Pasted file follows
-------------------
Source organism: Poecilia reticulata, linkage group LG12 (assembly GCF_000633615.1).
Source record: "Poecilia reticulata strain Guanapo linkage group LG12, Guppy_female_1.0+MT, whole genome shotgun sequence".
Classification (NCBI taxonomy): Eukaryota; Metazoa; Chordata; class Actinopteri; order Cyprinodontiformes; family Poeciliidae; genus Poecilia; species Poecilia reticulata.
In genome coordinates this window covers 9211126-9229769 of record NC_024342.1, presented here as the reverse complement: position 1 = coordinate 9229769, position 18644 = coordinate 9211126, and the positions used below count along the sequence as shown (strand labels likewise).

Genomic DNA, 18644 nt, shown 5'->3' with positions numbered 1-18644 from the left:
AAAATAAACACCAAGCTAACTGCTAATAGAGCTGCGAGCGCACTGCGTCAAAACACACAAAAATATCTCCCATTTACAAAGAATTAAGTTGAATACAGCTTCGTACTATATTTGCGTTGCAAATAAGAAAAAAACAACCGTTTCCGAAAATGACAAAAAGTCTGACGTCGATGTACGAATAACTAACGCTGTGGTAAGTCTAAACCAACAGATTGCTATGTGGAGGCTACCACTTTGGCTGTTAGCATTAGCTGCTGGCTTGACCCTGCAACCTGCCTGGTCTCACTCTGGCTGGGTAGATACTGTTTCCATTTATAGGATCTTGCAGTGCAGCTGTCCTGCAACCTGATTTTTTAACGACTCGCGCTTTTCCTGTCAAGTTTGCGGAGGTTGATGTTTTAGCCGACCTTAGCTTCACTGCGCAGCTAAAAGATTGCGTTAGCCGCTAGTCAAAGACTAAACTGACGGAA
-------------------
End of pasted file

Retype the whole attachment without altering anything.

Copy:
Source organism: Poecilia reticulata, linkage group LG12 (assembly GCF_000633615.1).
Source record: "Poecilia reticulata strain Guanapo linkage group LG12, Guppy_female_1.0+MT, whole genome shotgun sequence".
Classification (NCBI taxonomy): Eukaryota; Metazoa; Chordata; class Actinopteri; order Cyprinodontiformes; family Poeciliidae; genus Poecilia; species Poecilia reticulata.
In genome coordinates this window covers 9211126-9229769 of record NC_024342.1, presented here as the reverse complement: position 1 = coordinate 9229769, position 18644 = coordinate 9211126, and the positions used below count along the sequence as shown (strand labels likewise).

Genomic DNA, 18644 nt, shown 5'->3' with positions numbered 1-18644 from the left:
AAAATAAACACCAAGCTAACTGCTAATAGAGCTGCGAGCGCACTGCGTCAAAACACACAAAAATATCTCCCATTTACAAAGAATTAAGTTGAATACAGCTTCGTACTATATTTGCGTTGCAAATAAGAAAAAAACAACCGTTTCCGAAAATGACAAAAAGTCTGACGTCGATGTACGAATAACTAACGCTGTGGTAAGTCTAAACCAACAGATTGCTATGTGGAGGCTACCACTTTGGCTGTTAGCATTAGCTGCTGGCTTGACCCTGCAACCTGCCTGGTCTCACTCTGGCTGGGTAGATACTGTTTCCATTTATAGGATCTTGCAGTGCAGCTGTCCTGCAACCTGATTTTTTAACGACTCGCGCTTTTCCTGTCAAGTTTGCGGAGGTTGATGTTTTAGCCGACCTTAGCTTCACTGCGCAGCTAAAAGATTGCGTTAGCCGCTAGTCAAAGACTAAACTGACGGAA